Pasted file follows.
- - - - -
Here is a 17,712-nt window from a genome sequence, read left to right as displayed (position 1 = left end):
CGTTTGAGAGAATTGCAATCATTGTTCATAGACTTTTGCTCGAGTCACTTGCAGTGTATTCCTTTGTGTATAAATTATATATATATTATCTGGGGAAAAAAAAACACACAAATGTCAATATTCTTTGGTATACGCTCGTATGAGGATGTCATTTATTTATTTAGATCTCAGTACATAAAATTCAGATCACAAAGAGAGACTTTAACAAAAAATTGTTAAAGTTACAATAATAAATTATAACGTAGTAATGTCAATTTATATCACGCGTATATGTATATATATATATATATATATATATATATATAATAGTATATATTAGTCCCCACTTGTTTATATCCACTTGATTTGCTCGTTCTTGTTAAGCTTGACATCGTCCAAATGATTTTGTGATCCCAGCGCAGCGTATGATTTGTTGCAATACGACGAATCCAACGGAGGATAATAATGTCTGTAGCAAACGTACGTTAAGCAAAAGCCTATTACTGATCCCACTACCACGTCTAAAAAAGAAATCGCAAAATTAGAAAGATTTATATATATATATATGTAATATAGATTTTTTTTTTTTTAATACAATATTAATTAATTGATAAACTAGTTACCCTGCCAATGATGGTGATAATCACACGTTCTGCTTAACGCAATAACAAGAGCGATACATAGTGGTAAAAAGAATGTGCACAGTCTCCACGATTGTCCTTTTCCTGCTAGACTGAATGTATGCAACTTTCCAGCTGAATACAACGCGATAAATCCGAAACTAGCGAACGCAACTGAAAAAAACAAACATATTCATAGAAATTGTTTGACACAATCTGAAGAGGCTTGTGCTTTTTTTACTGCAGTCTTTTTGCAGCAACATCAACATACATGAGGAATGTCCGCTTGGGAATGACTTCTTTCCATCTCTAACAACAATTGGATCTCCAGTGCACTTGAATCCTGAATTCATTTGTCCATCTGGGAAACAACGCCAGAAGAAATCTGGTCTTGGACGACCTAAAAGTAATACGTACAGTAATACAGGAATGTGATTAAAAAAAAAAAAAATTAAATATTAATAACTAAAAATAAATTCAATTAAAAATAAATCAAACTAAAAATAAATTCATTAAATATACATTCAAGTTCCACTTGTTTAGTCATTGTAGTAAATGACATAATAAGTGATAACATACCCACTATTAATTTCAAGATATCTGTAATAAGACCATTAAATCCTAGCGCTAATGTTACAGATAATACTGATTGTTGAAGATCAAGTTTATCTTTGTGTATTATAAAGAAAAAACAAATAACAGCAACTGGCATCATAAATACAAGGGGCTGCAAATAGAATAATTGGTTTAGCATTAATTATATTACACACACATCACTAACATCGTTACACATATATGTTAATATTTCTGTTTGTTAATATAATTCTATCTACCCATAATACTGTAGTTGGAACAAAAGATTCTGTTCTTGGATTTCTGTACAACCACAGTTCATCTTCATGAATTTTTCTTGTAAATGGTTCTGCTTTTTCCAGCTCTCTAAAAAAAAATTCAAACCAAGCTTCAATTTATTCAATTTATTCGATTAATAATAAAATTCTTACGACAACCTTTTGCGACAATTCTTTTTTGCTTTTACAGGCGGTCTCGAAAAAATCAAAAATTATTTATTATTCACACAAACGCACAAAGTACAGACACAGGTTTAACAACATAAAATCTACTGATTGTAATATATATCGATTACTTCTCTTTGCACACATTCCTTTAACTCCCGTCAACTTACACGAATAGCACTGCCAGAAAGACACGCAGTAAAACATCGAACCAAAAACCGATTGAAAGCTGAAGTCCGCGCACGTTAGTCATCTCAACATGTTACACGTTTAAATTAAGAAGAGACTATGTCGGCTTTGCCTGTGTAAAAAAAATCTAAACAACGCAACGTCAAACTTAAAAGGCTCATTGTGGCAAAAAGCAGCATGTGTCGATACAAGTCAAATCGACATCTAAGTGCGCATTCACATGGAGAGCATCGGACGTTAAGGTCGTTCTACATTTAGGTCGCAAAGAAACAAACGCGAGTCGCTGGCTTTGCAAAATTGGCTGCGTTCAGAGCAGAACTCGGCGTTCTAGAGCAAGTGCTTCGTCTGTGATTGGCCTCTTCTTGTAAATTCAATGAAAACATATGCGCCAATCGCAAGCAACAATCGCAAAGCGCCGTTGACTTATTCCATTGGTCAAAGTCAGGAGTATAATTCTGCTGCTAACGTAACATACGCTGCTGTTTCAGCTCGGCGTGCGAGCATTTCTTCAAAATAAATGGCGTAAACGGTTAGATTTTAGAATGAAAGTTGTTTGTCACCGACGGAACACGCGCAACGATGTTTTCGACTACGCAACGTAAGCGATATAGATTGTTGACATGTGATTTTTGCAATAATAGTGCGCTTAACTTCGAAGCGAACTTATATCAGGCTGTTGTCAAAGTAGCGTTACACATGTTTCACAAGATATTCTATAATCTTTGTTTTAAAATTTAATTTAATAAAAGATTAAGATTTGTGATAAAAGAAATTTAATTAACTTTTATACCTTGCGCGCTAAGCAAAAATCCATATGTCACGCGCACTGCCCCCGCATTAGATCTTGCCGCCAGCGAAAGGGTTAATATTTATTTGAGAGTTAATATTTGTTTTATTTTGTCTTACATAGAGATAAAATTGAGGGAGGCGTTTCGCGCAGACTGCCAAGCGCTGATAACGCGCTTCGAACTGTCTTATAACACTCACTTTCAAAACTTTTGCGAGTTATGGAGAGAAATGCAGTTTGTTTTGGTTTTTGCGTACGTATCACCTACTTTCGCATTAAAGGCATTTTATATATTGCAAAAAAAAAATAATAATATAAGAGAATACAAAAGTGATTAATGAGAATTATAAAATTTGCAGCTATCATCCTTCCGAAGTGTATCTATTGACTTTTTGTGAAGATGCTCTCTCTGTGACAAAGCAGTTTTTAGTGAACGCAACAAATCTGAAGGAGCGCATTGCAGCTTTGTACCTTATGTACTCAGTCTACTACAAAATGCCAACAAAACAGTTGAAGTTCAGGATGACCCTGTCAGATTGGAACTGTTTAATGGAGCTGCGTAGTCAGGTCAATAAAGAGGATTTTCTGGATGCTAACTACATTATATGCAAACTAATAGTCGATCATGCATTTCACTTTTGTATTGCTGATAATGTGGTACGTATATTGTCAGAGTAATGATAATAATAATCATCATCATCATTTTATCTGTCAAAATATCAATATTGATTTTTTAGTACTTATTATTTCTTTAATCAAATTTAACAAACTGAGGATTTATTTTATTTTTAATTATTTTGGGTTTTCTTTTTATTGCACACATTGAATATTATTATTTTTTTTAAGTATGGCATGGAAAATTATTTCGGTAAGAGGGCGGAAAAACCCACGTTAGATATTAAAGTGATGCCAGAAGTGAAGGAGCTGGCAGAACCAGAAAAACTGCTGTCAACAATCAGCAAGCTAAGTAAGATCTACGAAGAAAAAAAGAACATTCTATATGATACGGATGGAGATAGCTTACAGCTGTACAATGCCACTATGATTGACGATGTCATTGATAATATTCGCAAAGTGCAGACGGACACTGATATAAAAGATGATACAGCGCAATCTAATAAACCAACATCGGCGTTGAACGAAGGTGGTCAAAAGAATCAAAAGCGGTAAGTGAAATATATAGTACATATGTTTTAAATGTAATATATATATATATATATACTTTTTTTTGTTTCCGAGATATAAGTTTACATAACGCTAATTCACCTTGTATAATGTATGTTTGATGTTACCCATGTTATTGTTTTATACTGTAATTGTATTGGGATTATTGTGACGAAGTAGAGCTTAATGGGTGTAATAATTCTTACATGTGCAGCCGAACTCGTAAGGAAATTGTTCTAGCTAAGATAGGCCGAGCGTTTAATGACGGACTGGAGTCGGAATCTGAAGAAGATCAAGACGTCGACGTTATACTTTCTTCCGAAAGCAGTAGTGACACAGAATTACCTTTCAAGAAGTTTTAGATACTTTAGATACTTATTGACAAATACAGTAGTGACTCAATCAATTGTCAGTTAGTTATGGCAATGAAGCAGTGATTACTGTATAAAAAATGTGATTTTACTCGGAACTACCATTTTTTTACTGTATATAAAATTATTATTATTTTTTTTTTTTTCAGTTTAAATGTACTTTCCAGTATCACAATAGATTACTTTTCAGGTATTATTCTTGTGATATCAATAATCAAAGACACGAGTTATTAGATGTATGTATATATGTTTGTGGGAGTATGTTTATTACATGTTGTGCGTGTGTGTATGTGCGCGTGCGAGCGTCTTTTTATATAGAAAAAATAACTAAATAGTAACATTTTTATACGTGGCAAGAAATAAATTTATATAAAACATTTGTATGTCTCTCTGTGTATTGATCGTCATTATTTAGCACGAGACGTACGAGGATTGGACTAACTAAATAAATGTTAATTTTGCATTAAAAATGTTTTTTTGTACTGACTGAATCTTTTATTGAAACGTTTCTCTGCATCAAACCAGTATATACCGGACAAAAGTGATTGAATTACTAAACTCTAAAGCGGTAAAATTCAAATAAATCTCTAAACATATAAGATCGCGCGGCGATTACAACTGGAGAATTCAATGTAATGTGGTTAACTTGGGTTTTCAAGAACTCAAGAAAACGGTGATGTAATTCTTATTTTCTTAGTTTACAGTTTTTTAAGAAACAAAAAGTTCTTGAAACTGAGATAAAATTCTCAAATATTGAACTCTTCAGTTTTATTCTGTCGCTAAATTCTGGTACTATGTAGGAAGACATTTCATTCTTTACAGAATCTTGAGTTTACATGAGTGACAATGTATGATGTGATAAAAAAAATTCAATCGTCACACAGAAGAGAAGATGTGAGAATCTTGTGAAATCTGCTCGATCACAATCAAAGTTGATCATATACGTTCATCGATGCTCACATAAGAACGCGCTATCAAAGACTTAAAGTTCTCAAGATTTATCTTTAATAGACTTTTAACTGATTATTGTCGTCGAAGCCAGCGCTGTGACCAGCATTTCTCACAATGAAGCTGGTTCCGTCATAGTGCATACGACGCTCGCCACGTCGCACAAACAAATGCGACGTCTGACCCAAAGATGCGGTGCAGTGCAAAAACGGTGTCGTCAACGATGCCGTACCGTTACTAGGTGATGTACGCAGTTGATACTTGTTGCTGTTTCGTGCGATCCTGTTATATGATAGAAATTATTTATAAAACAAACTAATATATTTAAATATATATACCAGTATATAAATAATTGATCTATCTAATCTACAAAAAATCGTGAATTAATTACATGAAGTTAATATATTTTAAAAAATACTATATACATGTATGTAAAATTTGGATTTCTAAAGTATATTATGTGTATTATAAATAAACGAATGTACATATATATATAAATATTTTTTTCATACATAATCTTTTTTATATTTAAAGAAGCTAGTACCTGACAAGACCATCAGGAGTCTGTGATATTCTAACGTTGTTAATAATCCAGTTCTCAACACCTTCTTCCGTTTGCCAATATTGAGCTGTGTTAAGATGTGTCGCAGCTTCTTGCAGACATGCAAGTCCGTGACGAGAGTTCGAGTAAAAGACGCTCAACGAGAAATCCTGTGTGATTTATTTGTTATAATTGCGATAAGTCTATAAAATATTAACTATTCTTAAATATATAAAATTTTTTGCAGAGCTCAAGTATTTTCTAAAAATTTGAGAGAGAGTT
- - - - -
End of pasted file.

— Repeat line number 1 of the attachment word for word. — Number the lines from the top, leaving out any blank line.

Here is a 17,712-nt window from a genome sequence, read left to right as displayed (position 1 = left end):